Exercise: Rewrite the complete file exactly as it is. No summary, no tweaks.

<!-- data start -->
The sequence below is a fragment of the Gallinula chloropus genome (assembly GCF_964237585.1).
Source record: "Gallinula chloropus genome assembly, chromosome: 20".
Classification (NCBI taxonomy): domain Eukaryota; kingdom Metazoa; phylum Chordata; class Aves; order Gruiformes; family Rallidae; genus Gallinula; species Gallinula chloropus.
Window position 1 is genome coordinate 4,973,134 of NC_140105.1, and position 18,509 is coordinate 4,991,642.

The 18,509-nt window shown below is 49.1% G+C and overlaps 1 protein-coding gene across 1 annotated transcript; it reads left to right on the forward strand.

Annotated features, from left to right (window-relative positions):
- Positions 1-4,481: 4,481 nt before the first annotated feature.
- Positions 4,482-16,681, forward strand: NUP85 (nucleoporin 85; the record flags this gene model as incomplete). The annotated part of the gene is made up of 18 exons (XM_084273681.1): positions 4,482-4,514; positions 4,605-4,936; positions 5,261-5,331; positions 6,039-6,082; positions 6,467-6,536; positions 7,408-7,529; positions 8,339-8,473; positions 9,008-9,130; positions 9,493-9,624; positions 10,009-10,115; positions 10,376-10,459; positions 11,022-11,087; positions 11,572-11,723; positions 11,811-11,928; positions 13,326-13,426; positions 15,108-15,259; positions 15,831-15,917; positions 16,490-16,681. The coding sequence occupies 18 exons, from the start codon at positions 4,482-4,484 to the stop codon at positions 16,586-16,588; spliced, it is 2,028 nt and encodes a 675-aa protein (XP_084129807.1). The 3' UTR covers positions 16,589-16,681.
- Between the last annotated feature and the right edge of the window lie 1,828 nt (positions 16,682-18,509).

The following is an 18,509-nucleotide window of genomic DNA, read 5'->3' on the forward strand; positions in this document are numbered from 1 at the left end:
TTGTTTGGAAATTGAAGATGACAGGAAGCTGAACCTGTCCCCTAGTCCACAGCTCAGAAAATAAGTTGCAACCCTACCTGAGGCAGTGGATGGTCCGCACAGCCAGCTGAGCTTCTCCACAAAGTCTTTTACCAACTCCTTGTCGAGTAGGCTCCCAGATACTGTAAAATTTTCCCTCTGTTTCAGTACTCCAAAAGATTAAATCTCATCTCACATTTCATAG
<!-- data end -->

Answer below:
The sequence below is a fragment of the Gallinula chloropus genome (assembly GCF_964237585.1).
Source record: "Gallinula chloropus genome assembly, chromosome: 20".
Classification (NCBI taxonomy): domain Eukaryota; kingdom Metazoa; phylum Chordata; class Aves; order Gruiformes; family Rallidae; genus Gallinula; species Gallinula chloropus.
Window position 1 is genome coordinate 4,973,134 of NC_140105.1, and position 18,509 is coordinate 4,991,642.

The 18,509-nt window shown below is 49.1% G+C and overlaps 1 protein-coding gene across 1 annotated transcript; it reads left to right on the forward strand.

Annotated features, from left to right (window-relative positions):
- Positions 1-4,481: 4,481 nt before the first annotated feature.
- Positions 4,482-16,681, forward strand: NUP85 (nucleoporin 85; the record flags this gene model as incomplete). The annotated part of the gene is made up of 18 exons (XM_084273681.1): positions 4,482-4,514; positions 4,605-4,936; positions 5,261-5,331; positions 6,039-6,082; positions 6,467-6,536; positions 7,408-7,529; positions 8,339-8,473; positions 9,008-9,130; positions 9,493-9,624; positions 10,009-10,115; positions 10,376-10,459; positions 11,022-11,087; positions 11,572-11,723; positions 11,811-11,928; positions 13,326-13,426; positions 15,108-15,259; positions 15,831-15,917; positions 16,490-16,681. The coding sequence occupies 18 exons, from the start codon at positions 4,482-4,484 to the stop codon at positions 16,586-16,588; spliced, it is 2,028 nt and encodes a 675-aa protein (XP_084129807.1). The 3' UTR covers positions 16,589-16,681.
- Between the last annotated feature and the right edge of the window lie 1,828 nt (positions 16,682-18,509).

The following is an 18,509-nucleotide window of genomic DNA, read 5'->3' on the forward strand; positions in this document are numbered from 1 at the left end:
TTGTTTGGAAATTGAAGATGACAGGAAGCTGAACCTGTCCCCTAGTCCACAGCTCAGAAAATAAGTTGCAACCCTACCTGAGGCAGTGGATGGTCCGCACAGCCAGCTGAGCTTCTCCACAAAGTCTTTTACCAACTCCTTGTCGAGTAGGCTCCCAGATACTGTAAAATTTTCCCTCTGTTTCAGTACTCCAAAAGATTAAATCTCATCTCACATTTCATAG